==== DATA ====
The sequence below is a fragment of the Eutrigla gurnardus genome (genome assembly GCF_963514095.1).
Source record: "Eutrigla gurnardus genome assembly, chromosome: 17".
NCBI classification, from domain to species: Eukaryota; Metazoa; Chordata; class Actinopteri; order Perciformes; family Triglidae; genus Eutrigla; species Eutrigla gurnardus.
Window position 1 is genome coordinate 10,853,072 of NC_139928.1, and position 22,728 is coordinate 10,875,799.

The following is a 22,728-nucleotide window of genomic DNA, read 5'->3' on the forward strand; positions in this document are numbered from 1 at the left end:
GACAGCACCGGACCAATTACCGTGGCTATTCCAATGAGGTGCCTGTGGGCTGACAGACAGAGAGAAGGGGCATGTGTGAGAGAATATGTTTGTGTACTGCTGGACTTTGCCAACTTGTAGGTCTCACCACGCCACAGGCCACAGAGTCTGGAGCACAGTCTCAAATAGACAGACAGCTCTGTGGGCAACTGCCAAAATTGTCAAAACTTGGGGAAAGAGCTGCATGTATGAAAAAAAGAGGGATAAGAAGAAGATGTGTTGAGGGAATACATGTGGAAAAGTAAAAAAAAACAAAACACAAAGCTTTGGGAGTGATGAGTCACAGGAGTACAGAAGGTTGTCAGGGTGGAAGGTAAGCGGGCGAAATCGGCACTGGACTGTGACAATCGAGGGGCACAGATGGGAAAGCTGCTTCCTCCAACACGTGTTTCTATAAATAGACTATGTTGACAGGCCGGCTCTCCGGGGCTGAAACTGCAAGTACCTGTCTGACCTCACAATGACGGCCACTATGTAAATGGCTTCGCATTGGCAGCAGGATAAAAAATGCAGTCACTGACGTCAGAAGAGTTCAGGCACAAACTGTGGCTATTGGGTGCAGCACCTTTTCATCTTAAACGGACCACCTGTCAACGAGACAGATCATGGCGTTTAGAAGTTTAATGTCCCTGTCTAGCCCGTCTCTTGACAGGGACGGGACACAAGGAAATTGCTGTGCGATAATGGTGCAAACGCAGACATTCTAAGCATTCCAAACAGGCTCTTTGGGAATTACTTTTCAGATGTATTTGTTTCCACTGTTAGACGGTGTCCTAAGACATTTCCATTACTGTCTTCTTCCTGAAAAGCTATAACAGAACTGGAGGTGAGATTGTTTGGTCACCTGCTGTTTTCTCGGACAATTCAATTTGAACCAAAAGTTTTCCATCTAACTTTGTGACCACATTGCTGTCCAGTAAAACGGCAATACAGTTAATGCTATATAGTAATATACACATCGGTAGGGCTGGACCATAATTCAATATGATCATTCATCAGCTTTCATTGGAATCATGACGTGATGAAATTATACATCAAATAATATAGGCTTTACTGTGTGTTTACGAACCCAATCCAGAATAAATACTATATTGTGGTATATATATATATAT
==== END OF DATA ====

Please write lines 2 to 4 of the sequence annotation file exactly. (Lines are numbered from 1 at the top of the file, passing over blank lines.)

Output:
Source record: "Eutrigla gurnardus genome assembly, chromosome: 17".
NCBI classification, from domain to species: Eukaryota; Metazoa; Chordata; class Actinopteri; order Perciformes; family Triglidae; genus Eutrigla; species Eutrigla gurnardus.
Window position 1 is genome coordinate 10,853,072 of NC_139928.1, and position 22,728 is coordinate 10,875,799.